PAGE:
CANNIBAL — Someone eating another person (one’s own). Jolly tricky to do a hint for this one and having hunted for a picture I decided against an illustration!

27a         Bore in scrap round end of bar (6)
PIERCE — A scrap or fragment which contains (round) the last letter (end of) baR.

28a         Blow from wind is astern (8)
DISASTER — A nice bit of misdirection here – this ‘blow’ is nothing to do with wind, it’s a disappointment – and it’s our second hidden answer indicated by ‘from’.

29a         Begin reading only without serious effort initially (6)
BROWSE — A Ray T special – the first letters (initially) of the rest of the words of the clue.



1d            Artist’s style almost becoming rogue (6)
RASCAL — The usual two letters for an artist, not forgetting the ‘S, are followed by a four letter word for style or designate without its final letter (almost). I had trouble with this one – I can’t make style = the word we need and neither can I find it in the BRB although both words are interchangeable in the thesaurus.

2d            Understood criminal’s genuine, touching judge’s heart (9)
CONSTRUED — One of the usual crosswordland criminals, with the ‘S, is followed by genuine or authentic and finally the middle letter (heart) of judge.

3d            Vegetable crop is below standard (7)
PARSNIP — A synonym for crop or shorten follows (is below) a word meaning standard or norm.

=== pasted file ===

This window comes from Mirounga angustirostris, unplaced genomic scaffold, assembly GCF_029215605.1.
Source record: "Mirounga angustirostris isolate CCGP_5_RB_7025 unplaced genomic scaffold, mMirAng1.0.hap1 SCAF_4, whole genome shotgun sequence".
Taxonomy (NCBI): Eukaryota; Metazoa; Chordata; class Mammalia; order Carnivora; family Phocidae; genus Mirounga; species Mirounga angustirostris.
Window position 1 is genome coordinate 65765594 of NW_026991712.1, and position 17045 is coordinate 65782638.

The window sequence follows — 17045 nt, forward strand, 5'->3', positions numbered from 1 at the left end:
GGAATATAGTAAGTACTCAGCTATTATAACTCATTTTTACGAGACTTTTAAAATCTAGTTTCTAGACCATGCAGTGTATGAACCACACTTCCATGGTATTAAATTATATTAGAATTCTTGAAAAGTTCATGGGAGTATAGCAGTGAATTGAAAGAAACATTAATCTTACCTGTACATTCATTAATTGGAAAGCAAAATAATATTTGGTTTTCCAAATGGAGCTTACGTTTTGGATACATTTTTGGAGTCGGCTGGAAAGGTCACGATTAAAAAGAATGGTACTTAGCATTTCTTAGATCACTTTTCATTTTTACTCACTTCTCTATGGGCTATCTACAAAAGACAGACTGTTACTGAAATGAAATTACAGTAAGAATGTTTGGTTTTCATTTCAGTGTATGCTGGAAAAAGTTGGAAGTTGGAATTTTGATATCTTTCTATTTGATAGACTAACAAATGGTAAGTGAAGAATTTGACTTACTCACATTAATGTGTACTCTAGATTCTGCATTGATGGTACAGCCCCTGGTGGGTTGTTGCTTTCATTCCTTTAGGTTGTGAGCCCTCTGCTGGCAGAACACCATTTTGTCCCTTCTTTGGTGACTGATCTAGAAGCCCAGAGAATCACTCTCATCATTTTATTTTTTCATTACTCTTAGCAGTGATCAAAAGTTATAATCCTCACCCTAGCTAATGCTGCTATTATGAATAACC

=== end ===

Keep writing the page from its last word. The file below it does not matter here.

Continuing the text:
5d            Queen about to lift port by the Med (4)
ACRE — The usual two letters for our Queen and another two letters which are the abbreviation for the latin word meaning about and then reverse the lot (to lift).

6d            Most optimistic with one’s love rising during sleep (7)
ROSIEST — A word meaning sleep or a bit of peace and quiet contains (during) a reversal (rising) of the letter that looks like a one, with the ‘S, and the letter that looks like a love score in tennis.

7d            Battle on board revolutionary ship (5)
CHESS — The first name of crosswordland’s favourite revolutionary is followed by the two letter abbreviation for S(team) S(hip).

8d            Uncertainty of Sun’s leader writers in employ (8)
SUSPENSE — The first letter (leader) of S(un) is followed by a synonym for employ or utilise which contains (in) some things used to write with (writers).